Tool, Puscifer, and A Perfect Circle frontman Maynard James Keenan reckons that the current global situation is just “the beginning” of the shift from how we lived to how we will continue.
As the world continues to go through the global pandemic, numerous musicians have chatted about their thoughts on COVID-19, and how they envision how we’ll move past it, with Maynard James Keenan being the latest musical maestro to toss his two cents in.
Chatting with Apple Music’s Zane Lowe after the release of Puscifer’s fitting ‘Apocalyptic’ song earlier this month, Maynard James Keenan detailed how he’s handling the current state of things, and what he foresees for the future.
Although typically this season would see Maynard out on the road for a tour with one of his many bands, he noted that he’s currently staying at home where he’s watching the fruit of his orchards blossom.
“Well, normally this is the road season, gearing up for harvest in July, August, September, October. So, this is the time that I would be out. If I’m going to be away from home, this is the perfect time,” he detailed.
“Unfortunately, actually, for the last seven years, I’ve missed a lot of things in my orchards, like apricots, come on. I just saw them today, they’re starting to come on. So, I usually miss the apricots, miss the plums, all the stuff that’s just coming on during this particular season. So, this is nice for me to be home, to be able to touch the things that I planted 15 years ago.”
After noting that it’s nice to not miss the little things back home, Maynard shifted into what he thinks will come of this pandemic era we’re living through, saying that he feels “like this is the beginning” of adjustments we’ll have to make.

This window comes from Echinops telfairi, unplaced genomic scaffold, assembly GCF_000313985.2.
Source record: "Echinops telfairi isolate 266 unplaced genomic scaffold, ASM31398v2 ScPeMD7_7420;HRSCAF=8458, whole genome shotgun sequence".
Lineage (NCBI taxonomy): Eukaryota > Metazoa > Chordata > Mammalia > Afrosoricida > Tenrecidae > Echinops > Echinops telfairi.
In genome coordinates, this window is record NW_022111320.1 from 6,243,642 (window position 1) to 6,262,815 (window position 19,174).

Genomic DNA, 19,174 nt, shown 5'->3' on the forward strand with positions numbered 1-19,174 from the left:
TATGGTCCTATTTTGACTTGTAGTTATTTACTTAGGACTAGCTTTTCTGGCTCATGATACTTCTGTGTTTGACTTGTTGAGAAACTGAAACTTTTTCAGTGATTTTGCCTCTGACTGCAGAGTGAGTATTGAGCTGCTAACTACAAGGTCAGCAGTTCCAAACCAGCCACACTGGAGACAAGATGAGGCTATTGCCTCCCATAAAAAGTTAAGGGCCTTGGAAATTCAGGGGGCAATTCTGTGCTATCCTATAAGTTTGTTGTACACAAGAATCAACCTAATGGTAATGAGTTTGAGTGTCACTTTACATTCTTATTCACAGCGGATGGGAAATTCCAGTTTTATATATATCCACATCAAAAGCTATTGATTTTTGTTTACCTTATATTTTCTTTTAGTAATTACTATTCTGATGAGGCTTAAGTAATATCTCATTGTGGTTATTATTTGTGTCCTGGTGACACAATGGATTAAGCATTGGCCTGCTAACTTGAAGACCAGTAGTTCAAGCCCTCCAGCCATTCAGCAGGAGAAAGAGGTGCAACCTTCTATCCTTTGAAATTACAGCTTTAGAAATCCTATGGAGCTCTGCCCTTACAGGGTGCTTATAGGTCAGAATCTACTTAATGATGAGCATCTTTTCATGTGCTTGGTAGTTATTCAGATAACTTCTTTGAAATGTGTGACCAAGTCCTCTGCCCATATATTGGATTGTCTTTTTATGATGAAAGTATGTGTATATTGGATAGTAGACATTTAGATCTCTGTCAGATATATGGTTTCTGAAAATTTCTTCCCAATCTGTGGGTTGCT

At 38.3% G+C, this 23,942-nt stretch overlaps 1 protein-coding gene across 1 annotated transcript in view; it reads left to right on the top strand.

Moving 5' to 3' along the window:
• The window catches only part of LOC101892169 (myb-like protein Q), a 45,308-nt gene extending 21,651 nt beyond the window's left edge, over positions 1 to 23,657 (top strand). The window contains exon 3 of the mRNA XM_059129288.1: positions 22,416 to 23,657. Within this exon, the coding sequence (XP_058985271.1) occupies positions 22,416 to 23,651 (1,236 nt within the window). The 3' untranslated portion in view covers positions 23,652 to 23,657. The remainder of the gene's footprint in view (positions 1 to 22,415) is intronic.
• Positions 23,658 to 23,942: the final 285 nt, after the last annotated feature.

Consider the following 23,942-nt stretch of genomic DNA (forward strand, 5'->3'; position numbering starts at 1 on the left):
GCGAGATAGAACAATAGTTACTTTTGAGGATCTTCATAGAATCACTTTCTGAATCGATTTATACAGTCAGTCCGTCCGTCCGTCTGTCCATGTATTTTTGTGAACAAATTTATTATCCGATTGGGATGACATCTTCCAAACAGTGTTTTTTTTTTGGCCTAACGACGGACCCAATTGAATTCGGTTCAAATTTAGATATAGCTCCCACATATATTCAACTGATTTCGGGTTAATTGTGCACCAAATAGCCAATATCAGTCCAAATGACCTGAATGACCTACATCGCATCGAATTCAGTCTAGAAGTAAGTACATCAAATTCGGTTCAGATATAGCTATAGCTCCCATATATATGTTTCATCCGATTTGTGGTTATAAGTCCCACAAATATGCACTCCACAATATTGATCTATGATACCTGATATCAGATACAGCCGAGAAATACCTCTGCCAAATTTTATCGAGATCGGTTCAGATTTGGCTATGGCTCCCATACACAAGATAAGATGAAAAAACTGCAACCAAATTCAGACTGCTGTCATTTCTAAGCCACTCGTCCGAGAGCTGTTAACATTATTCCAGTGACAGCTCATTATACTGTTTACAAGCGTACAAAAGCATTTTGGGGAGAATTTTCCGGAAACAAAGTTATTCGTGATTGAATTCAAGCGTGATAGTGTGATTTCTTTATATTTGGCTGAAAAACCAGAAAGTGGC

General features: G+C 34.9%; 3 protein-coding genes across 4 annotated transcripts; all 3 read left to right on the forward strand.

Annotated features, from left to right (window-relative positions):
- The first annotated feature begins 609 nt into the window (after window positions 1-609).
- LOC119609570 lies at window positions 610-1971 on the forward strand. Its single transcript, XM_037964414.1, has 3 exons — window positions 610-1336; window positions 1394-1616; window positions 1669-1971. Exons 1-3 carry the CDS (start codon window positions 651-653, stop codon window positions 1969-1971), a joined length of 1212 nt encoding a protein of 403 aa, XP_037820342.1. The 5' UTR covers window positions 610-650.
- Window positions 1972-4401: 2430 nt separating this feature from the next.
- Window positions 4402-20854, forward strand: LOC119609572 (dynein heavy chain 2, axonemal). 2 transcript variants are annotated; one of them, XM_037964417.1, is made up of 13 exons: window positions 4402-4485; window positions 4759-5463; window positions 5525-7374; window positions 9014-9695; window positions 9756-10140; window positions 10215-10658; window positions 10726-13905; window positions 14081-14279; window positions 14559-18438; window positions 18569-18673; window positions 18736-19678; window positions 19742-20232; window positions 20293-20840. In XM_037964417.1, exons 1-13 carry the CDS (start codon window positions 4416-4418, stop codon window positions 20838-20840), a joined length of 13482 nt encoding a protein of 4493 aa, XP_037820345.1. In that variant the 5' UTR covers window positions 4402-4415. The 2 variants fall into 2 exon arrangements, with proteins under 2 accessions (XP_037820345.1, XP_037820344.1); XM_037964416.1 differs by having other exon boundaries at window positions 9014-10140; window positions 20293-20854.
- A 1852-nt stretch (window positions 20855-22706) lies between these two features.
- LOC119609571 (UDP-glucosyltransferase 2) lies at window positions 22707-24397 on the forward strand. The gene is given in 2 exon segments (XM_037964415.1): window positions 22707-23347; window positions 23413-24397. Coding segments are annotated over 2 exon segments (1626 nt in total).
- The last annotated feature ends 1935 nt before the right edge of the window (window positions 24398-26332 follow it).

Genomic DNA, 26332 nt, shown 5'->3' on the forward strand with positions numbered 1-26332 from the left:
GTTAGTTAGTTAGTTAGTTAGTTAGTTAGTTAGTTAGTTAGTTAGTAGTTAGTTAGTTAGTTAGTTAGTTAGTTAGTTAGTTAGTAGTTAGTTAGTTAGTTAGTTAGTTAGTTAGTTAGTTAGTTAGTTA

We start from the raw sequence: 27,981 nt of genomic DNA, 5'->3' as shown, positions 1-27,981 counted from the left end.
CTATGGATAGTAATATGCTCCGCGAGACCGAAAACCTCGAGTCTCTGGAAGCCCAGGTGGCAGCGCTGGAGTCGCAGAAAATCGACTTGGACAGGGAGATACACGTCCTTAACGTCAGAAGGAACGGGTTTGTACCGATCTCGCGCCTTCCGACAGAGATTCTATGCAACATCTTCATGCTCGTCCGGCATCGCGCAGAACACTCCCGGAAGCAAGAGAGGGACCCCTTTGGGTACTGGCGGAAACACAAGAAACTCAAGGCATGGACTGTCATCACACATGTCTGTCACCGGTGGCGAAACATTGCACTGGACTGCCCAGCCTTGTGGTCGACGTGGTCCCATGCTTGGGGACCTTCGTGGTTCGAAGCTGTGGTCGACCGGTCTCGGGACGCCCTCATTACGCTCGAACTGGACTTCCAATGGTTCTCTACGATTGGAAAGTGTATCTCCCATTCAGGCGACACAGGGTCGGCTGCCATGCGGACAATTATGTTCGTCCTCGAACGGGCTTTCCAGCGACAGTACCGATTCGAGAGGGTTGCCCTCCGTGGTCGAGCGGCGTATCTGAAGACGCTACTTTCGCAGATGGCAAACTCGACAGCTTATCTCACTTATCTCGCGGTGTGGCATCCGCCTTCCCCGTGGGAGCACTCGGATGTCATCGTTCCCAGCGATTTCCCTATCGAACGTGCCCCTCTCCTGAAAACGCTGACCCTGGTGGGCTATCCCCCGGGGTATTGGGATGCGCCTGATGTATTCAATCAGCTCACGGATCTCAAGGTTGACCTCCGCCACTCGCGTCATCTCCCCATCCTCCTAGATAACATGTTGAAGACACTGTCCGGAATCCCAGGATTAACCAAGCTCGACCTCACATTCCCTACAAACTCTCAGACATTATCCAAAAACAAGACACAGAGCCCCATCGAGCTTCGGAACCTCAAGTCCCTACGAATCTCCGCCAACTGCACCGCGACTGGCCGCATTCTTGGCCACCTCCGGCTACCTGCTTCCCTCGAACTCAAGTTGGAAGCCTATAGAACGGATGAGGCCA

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“Things shifting, climate change, adjustments, readjustments, realignments. We’re probably going to see a lot more of these things, because right when you get in that group, you think you’ve got it all figured out, there’s something that will come out of left field that takes you out at the knees. And why wouldn’t it be microscopic?,” he queried.
“You’ve heard people talk about ice caps melting and it releasing crazy things that we haven’t seen in millennia. This could be training for that. So, get used to it, figure out what you’re going to do.”
Although the reality we could be living through after the pandemic is over is a bit harsh, Maynard is trying to ensure he keeps his mind open to everything.
“I feel like we’re going to go through a lot of changes. We’re going to go through a lot of growing pains. I’ve tried to keep open minded about things, not always just assume you’re right just because you’re successful and reevaluate those things.”
Then, he refers back to his garden in one final metaphor to show how a simple moment can effect history: “Last night we had pasta with tomatoes and basil from our garden, drinking our own wine. It’s one of those things that didn’t happen overnight.”
“We had to work for that. You had to pay attention to that. You had to be in touch because some things just don’t grow everywhere. You have to be in touch with where you are, where you’re going and I could claim, ‘Look how I was right 25 years ago when I planted that orchard and planted that garden.’ That’s absurd. I was just like planting things.”